The Parenting Inside Out® program is an evidence-based parenting skills training program developed for criminal justice involved parents. The prison version is appropriate for both incarcerated mothers and incarcerated fathers who are parenting from prison. The community version is appropriate for parents on parole or probation or parents with a history of substance abuse or involvement with the child welfare system.
As part of a reentry program, Parenting Inside Out has a proven impact on reducing recidivism and criminal behavior, while improving family relationships and parenting skills. Parenting Inside Out has helped thousands of parents rebuild their relationships with their children and families.
Parenting Inside Out has been reviewed by SAMSHA and appears on the National Registry of Evidence-based Programs and Practices (NREPP). It is the highest rated evidence-based parenting program developed specifically for incarcerated and criminal justice involved parents.
The second edition of Parenting Inside Out was published in September 2017 and reflects both new research in trauma-informed interventions and gender-responsive interventions. In addition, it covers parenting topics such as bullying, cyber safety, and age-appropriate media use that have become important in the last several years.
According to the Bureau of Justice Statistics, the number of individuals incarcerated in prisons and jails in the United States had reached almost 1.6 million by the end of 2008. One in every 99 U.S. residents is in a prison or jail (Pew Center, 2008). One in every 31 Americans is incarcerated or on parole/probation (Pew Center, 2008).
Approximately, 10 million children nationwide have a parent who has been incarcerated. 2.3 million of those children, or roughly one child out of every 30, currently has a parent in state or federal prison.
And how are the children? Research has shown that these children generally do not fare well. Many experience poverty, the effects of substance abuse and/or illegal activities and family instability prior to the parent’s incarceration. Their experience once the parent is taken away is not much better. They must cope with the stigma of family involvement in the criminal justice system, the loss of a parent, and the isolation that comes with coping with these issues in silence. Children whose parents have ever been incarcerated are twice as likely as other children to be involved in state services, such as TANF, mental health services and child protective services (Washington State Department of Social and Health Services 2008).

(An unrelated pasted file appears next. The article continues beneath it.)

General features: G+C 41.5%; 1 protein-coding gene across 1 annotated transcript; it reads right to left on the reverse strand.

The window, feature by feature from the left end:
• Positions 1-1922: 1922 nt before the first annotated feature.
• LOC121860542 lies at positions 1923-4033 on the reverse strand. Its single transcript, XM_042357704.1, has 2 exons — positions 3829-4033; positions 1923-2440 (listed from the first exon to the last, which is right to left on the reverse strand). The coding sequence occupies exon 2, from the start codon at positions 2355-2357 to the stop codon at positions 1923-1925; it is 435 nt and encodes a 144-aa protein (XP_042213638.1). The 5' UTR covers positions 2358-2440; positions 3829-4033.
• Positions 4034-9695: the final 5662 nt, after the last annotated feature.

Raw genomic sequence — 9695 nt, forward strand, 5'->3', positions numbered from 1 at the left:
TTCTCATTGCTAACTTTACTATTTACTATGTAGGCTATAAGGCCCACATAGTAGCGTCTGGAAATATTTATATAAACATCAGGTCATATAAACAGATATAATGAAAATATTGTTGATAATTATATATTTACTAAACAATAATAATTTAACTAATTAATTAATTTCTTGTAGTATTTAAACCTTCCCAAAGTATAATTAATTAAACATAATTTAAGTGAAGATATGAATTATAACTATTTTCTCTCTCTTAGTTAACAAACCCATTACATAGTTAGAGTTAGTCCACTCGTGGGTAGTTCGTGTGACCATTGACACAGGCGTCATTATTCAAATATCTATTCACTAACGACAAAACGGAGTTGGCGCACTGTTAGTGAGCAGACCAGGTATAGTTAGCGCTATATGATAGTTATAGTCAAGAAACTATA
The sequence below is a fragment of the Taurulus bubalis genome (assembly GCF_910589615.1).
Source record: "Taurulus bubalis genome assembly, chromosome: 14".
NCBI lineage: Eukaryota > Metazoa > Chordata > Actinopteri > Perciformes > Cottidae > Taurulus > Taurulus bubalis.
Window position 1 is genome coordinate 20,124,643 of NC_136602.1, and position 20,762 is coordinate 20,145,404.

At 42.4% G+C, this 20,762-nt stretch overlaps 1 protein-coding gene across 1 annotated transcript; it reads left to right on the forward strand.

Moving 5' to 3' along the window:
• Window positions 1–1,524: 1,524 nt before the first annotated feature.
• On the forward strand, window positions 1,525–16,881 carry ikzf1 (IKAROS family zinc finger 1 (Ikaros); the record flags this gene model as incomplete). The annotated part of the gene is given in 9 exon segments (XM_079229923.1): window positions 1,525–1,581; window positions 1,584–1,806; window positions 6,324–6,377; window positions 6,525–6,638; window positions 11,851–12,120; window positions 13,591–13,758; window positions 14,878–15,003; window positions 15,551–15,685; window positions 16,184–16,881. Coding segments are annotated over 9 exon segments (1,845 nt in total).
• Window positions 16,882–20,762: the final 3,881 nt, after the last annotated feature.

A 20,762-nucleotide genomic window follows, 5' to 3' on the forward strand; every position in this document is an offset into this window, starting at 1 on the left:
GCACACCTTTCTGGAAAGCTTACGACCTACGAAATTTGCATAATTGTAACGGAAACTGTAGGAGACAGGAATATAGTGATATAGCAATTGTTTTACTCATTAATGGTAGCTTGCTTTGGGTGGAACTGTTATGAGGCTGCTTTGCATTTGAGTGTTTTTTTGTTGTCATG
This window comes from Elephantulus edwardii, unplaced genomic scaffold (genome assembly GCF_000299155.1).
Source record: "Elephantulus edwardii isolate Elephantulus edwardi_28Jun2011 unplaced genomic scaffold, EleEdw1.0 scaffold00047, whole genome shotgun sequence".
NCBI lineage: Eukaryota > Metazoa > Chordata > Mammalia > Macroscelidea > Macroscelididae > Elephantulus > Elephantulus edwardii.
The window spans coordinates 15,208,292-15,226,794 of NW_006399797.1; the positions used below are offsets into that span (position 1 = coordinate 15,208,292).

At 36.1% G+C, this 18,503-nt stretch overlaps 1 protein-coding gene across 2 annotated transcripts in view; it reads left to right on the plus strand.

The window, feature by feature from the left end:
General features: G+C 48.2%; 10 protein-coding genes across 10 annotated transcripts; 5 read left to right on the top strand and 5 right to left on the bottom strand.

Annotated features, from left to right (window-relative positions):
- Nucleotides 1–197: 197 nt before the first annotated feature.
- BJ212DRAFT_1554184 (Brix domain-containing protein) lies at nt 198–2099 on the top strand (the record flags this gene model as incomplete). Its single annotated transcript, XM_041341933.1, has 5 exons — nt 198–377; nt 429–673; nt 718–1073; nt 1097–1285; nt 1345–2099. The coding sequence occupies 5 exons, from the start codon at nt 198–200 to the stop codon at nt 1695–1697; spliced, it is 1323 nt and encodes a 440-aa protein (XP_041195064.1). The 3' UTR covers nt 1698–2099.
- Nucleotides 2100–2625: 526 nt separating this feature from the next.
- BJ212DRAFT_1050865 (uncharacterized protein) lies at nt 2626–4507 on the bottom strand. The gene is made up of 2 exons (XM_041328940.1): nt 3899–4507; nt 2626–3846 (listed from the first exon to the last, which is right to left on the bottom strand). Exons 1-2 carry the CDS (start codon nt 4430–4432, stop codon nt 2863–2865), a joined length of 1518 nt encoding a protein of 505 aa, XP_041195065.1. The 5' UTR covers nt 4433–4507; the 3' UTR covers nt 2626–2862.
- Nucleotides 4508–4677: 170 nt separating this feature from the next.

The problem of incarceration and divided families disproportionately affects poor families of color. Many incarcerated parents have not completed high school and have serious substance abuse issues. Many of these parents will remain in prison while their children reach adulthood. Parental incarceration negatively impacts both the parent’s income level and ability to support his/her children and the child’s long-term ability to rise up the income ladder in his/her adult life (Pew Charitable Trusts, Collateral Costs: Incarceration’s Effect on Economic Mobility 2010).
It is time to bring these children out of the shadows and to help their families give them the support they need. One step is to give parents the skills to help their children stay connected and learn to lead healthy, pro social lives.
The Children’s Justice Alliance developed toolkits for professionals working with children impacted by a parent’s incarceration.